From this point of view, there has been an increasing emphasis on the key role played by a series of old and new “global infrastructures”, whose construction is perceived to be at once too critical and too massive to be conceived, implemented, and run by a single state. Global infrastructures traverse national borders and contribute to the formation of new planetary geographies of inclusion and exclusion. Examples abound: global critical infrastructures encompasses anything from the submarine cables that sustain the Internet to global shipping routes, intercontinental canals, satellite telecommunication systems, transnational electric power grids. These global networks facilitate the material, digital, and capital flows that characterize the globalized economy, and necessitate the interaction of several sovereign states. The rapid expansion of multiple global infrastructures not only fosters new forms of connection, it also sparks global conflicts and rivalries: China’s Belt and Road Initiative (BRI), for instance, has unleashed a race to construct transnational physical infrastructures in Eurasia and Africa. Meanwhile, major powers are competing to shape the emerging global digital infrastructure. In general terms, we can even conceptualize contemporary capitalism as an «infrastructural capitalism» (Borghi 2021) or a «Global Infrastructural Capitalism» (Ngai and Peier 2022), which is indicative of how essential it is to collective work towards theoretical frameworks and historical analyses of infrastructures both as an abstract concept and as a very material set of entwined industrial artifacts.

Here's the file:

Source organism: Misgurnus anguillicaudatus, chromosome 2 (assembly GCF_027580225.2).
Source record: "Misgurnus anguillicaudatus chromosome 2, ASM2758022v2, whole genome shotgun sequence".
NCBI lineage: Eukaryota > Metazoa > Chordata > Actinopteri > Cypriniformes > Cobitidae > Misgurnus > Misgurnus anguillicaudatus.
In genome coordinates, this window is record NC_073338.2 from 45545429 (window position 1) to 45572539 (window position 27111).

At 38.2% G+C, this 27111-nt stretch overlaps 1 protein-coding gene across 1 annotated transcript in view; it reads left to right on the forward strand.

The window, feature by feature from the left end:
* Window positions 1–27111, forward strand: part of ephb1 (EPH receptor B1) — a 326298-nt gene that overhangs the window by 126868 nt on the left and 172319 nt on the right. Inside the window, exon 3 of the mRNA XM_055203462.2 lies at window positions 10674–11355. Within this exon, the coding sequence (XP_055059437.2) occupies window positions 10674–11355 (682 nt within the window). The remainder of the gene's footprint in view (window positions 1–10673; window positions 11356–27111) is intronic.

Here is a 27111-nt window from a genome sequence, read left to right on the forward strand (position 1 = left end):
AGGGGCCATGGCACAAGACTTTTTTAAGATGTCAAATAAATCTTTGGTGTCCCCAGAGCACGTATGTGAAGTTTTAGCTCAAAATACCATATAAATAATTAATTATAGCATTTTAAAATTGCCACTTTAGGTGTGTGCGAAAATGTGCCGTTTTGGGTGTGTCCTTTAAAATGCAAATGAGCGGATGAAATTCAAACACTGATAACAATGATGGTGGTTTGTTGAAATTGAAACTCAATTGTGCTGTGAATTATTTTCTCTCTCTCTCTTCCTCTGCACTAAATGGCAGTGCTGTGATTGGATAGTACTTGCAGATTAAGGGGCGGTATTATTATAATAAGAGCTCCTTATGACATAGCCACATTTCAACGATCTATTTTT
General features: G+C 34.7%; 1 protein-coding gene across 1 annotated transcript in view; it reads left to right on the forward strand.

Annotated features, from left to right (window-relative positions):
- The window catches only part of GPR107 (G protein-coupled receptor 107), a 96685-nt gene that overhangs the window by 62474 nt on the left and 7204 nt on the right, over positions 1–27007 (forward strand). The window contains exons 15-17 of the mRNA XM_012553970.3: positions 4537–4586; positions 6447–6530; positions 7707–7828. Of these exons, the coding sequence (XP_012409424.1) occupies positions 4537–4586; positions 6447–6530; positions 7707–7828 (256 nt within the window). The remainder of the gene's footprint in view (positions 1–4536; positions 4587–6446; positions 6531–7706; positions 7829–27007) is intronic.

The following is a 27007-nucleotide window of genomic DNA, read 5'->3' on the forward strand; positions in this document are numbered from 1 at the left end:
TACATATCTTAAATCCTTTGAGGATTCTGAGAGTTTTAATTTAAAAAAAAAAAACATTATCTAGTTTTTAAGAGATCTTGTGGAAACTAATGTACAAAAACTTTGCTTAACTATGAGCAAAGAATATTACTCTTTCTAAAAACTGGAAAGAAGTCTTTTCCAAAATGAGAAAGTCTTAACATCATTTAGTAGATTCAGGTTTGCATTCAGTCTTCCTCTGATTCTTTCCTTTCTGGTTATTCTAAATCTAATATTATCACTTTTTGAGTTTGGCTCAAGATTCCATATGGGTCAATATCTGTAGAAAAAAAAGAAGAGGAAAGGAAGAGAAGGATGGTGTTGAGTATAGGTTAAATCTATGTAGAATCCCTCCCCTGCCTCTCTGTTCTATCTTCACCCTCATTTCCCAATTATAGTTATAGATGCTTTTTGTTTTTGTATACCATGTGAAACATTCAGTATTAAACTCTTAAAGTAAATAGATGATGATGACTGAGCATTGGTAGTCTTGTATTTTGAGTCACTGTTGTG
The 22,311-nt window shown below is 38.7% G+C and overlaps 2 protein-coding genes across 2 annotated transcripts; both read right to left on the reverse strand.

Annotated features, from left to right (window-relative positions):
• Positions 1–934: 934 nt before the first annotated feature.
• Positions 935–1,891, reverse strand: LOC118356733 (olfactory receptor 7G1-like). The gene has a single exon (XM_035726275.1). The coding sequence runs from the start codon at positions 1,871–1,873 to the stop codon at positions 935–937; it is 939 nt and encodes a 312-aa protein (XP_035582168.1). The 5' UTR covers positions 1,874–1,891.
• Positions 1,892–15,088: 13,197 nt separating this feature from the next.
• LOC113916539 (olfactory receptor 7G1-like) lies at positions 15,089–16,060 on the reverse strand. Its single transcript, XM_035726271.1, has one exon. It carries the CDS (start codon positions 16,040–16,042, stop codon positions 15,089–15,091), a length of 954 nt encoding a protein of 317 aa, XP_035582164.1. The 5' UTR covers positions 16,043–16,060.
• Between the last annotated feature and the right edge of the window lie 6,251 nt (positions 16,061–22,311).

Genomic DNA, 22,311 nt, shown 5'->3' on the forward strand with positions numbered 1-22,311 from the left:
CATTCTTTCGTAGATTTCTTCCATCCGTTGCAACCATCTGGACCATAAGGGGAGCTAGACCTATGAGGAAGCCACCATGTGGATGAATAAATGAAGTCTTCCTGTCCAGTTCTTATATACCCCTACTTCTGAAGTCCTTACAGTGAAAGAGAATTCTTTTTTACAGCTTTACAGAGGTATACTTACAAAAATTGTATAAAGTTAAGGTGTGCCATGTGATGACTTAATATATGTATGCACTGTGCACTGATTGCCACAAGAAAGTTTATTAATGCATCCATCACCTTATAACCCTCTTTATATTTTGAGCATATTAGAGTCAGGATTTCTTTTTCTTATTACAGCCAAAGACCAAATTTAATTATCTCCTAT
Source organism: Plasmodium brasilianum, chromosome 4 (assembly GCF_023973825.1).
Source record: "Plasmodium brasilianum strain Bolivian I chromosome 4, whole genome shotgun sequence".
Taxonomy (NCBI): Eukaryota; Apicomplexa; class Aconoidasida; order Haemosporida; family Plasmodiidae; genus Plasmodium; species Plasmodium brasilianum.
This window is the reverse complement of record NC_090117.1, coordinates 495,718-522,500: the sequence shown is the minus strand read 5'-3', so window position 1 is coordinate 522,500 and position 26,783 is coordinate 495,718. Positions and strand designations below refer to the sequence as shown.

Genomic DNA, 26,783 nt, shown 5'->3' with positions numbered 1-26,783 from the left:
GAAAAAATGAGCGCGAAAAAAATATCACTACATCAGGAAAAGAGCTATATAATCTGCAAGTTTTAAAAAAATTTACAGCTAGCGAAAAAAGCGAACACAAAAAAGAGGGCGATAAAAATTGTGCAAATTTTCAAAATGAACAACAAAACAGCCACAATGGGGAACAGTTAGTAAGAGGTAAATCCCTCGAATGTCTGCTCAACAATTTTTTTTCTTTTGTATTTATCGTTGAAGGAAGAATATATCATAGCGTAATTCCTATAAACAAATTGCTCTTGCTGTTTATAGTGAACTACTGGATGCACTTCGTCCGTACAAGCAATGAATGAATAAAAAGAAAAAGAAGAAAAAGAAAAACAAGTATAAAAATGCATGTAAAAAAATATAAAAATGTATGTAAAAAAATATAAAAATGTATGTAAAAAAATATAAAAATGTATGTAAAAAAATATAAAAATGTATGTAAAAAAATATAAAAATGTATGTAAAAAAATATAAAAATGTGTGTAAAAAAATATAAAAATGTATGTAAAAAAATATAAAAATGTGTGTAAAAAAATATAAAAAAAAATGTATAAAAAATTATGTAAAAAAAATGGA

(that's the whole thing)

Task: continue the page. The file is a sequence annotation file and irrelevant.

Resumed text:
In the last twenty years, in correspondence with the growing importance assumed by Global History, numerous studies have analysed past border-crossings and long-established transnational networks. This seminar intends to contribute to the discipline by promoting a collective investigation of the origins and development of global infrastructures, emphasizing how their construction interacted with colonial projects, capitalist ventures, and cultural superstructures.



>> 📎 Full Programme (PDF) <<




Call for papers


The workshop will focus on questions such as:

– What global infrastructures have contributed to the construction of the modern world and the establishment of a single world market?
– Which public and private actors have participated to the construction and securing of global infrastructures?
– What ecologies of labour have been mobilized during the erection of global infrastructures?
– What forms of resistance and sabotage have opposed and slowed down the development of planetary infrastructures?
– What has been the impact of climate change and the ecological crisis on global infrastructures?
– How can the concept of infrastructure contribute to expand Marxist theories beyond the traditional distinction of economic structure and cultural superstructure?
– How can historical approaches help us rethink the relation between global infrastructures and imperialism?

We welcome papers dealing with all these aspects from an interdisciplinary perspective. Interested scholars are invited to send a long abstract between 400 and 700 words and a short bio to policante@fcsh.unl.pt and/or to mattia.frapporti2@unibo.it by 20th of April 9th of May 2023 [NEW].

Successful applicants will be communicated by the 10th of May and invited to the final workshop that will take place on the 9th of June 2023 at the University of Bologna in the Department of Arts.


>> 📎 Download the updated call for papers (PDF) <<



(Sexta-feira) 10:00 am - 6:00 pm


Università di Bologna, Dipartimento delle Arti

Via Zamboni, 33 — 40126 Bologna


Institute of Contemporary History — NOVA School of Social Sciences and Humanities and Università di Bologna